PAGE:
NEW YORK -- A coalition of investors said Wednesday that it filed a shareowner proposal that would split the chairman and CEO roles held by James Dimon at JPMorgan Chase since 2006.
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The group holds about $820 million in JPMorgan shares and includes the AFSCME Employees Pension Plan, the Connecticut Retirement Plans and Trust Funds, Hermes Equity Ownership Services and the NYC Pension Funds.
While a number of large U.S. companies combine the jobs of chairman and CEO, shareholders at a number of companies have pushed in recent years to separate them. Supporters argue that an independent chairman can provide a check on the CEO's power.
The shareowners' proposal comes in the wake of JPMorgan disclosing a $2 billion trading loss last May on Dimon's watch.
Shareholders will vote on the latest proposal at the company's annual meeting in May. Separating the roles of chairman and CEO has come up for a shareholder vote at the firm twice before, the first time with 12 percent in favor and last year with 40 percent support. Many of the votes last year were cast before the company revealed the huge trading loss.
The decision to jointly file the proposal reflects "mounting investor concerns" with the board's oversight in the wake of the loss and recently regulatory sanctions, the coalition said in a statement. The group also raised concerns about the company's failure to fully demonstrate that it can manage the size and complexity of its holdings.
A JPMorgan Chase & Co. spokesman declined to comment.
The company said in its most recent proxy statement that its board has "no established policy" on whether there should be a nonexecutive chairman and believes it is a decision best made on circumstances and experience. It also backed Dimon in his dual role and believes the company is functioning effectively under its current structure.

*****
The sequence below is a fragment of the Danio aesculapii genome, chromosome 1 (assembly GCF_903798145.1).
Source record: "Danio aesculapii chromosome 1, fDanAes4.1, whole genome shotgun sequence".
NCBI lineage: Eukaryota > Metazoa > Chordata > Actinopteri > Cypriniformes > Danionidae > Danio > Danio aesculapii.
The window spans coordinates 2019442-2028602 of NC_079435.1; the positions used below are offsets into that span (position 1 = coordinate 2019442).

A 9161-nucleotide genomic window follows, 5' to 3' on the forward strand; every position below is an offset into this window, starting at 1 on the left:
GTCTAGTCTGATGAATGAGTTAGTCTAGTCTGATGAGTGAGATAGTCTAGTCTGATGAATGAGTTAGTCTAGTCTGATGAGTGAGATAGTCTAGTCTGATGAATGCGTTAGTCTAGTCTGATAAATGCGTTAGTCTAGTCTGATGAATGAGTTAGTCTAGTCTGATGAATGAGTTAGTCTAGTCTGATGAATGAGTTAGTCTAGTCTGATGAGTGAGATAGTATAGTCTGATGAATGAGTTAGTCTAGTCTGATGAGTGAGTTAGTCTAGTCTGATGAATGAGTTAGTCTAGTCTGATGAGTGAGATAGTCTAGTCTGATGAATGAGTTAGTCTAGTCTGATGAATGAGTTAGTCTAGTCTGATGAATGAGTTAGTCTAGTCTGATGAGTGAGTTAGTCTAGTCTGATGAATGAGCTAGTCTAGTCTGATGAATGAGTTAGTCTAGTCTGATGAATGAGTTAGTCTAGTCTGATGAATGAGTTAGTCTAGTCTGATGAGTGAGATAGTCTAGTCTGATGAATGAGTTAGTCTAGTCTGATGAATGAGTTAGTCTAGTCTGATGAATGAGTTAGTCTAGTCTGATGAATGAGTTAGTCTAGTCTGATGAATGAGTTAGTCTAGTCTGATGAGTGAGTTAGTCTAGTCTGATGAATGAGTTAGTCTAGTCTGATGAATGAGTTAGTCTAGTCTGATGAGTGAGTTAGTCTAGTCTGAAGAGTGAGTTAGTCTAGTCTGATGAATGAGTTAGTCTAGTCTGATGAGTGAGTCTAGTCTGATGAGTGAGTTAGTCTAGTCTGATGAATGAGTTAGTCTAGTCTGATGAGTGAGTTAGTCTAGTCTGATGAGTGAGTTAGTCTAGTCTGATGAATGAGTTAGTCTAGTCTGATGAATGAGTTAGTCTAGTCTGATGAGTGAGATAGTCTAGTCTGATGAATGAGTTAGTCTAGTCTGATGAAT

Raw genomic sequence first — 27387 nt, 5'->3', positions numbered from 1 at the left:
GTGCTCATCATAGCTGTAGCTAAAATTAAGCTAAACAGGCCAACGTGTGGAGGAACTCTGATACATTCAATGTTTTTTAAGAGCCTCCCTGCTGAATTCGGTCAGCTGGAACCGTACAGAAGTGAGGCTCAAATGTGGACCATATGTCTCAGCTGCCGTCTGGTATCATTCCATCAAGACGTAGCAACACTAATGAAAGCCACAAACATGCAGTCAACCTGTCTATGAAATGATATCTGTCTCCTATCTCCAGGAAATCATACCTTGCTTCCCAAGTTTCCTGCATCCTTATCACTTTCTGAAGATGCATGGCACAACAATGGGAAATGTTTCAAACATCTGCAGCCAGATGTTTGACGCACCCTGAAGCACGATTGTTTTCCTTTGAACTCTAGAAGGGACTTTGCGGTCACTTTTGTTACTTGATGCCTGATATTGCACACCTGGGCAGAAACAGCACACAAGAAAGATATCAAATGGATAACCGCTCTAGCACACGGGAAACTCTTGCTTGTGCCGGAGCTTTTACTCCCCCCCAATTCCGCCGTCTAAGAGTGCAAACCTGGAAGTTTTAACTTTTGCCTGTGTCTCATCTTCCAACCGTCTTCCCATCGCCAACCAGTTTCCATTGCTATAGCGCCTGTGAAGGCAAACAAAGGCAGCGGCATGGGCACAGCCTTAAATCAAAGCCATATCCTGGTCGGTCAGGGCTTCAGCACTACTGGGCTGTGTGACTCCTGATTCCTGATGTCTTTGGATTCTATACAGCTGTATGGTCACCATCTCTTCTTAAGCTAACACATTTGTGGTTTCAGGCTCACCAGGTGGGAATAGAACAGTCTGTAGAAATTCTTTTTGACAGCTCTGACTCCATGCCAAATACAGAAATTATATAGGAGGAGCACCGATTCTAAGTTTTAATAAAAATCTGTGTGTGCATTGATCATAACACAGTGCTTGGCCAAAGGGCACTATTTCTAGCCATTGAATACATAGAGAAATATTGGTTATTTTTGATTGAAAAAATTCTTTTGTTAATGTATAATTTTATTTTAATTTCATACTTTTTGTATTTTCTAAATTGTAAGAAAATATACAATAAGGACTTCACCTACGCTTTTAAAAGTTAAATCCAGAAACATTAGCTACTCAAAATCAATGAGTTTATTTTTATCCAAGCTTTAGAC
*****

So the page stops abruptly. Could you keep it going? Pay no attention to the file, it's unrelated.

JPMorgan emerged from the financial crisis as one of the strongest banks in the country, a winner in a meltdown that forced other banks to their knees. Its blockbuster fourth-quarter earnings, released last month, are expected to make it the most profitable U.S. bank of 2012.
Dimon himself is one of the best known, and most outspoken, banking leaders of his generation, even in a time of heightened scrutiny and public anger against the industry. He has spoken out against many new regulations, including some that critics say could have prevented the trading loss.
JPMorgan announced in January that it will cut Dimon's pay by more than half, to $11.5 million from $23 million. But the board also praised Dimon for his response to the trading loss.
The coalition vehemently disagrees and wants more oversight.
"Even a Master of the Universe can be swallowed by a London Whale. We need a system of checks and balances to protect shareholders," AFSCME President Lee Saunders, who also serves as the Chair of the AFSCME Employees Pension Plan's Pension Committee, said in a statement.
The American Federation of State, County and Municipal Employees holds nearly 79 million shares of JPMorgan and was a supporter of last year's proposal for an independent chairman at Chase.
JPMorgan Chase shares fell 84 cents to close at $48.61 . The stock price has risen more than 50 percent since last May.